2. Illegal search

After dragging Naz back to Andrea’s apartment where they investigated the break-in, a different officer finally brought him to the station house, where he waited. And waited. And then waited some more. Finally, the officers who picked him up in the first place came back and said they were going to let him go, they just wanted to get his pedigree information (name, address, etc., usually taken during an arrest). But while they did that, one of the cops frisked him, finding the knife that Naz stupidly still had on him. That frisk was totally illegal. Searches are usually done as part of an arrest, in order to make sure the suspect doesn’t have any contraband or weapons on them. It’s for the officer’s safety. There was no reason to search a kid who had been waiting in the station all night, as he was in the process of being released. The Fruit of the Poisonous Tree doctrine would suggest that the knife would not be admissible as evidence.

But it gets slightly trickier. While Naz was being patted down, immediately before the knife was found, the neighbor tells a detective that the man he saw leaving Andrea’s home drove a taxi. This led the officer who was searching Naz to be suspicious of him, and when she found the bloody knife at that moment, Naz became a suspect. At that point, the police were within their right to ask him questions.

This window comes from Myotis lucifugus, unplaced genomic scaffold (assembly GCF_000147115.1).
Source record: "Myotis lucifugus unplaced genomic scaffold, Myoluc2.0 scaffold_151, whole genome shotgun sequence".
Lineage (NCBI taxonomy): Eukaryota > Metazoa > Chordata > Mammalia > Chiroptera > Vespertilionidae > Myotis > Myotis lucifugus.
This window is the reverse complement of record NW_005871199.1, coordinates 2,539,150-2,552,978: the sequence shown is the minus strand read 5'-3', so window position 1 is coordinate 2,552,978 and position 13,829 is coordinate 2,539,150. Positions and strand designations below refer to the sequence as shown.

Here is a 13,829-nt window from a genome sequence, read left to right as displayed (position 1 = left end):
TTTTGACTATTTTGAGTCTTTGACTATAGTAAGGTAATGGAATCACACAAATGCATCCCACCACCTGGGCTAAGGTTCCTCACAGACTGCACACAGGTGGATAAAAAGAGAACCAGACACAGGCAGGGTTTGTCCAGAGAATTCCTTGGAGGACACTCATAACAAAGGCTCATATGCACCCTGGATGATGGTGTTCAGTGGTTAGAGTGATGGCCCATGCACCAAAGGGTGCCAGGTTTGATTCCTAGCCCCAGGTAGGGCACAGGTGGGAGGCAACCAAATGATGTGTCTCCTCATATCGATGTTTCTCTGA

There is an exception to the Fruit of the Poisonous Tree doctrine that says that if evidence obtained illegally would have eventually been obtained legally, then it’s still admissible. The cops would have had reason to detain Naz at that point. However, Naz should have been released beforehand, and he would have been gone before anyone made the taxicab connection. By then, he probably would have ditched the knife, although it’s hard to say, because I don’t know why he held onto it in the first place.

3. Improper handling of evidence

This one is questionable, but at the very least, there was a break from standard protocol. After Naz’s clothing and the knife were collected as evidence, they were bagged up and sent out, but not by the officers who normally perform that task. When the officer who normally handles evidence found out, he even called out the other, saying, “You always break the chain of evidence like that?” Chain of evidence is the record of custody that evidence is in, used to show that it hasn’t been tampered with. The other officer made it clear that he followed procedure, filling out a voucher for each them, but he then gave the stuff to another officer who doesn’t normally handle evidence. There may not have been any actual wrongdoing, but it was clearly not standard procedure, which can, and likely will, be used against the police later on.

There was plenty more controversial activity, but a lot of it had to do with Naz being stupid, talking when he didn’t have to, and consenting to searches and tests that he didn’t have to. A lot of that was a result of police pressure and lies, but the fact that they were so insistent on getting his actual consent to do things like scrape under his fingernails should have tipped him off. Detective Dennis Box (Bill Camp) and other officers played the appearance card, saying that it won’t look good to a jury if Naz doesn’t do whatever the cops want. There’s not much he could have done to prevent illegal police activity, because he didn’t have to answer questions. He certainly didn’t have to spontaneously say, “Is she dead?” when he was in the back of the squad car when no one even mentioned that there was a “she” in the first place.

Let this be a lesson: if you’re in police custody, get a lawyer and shut up.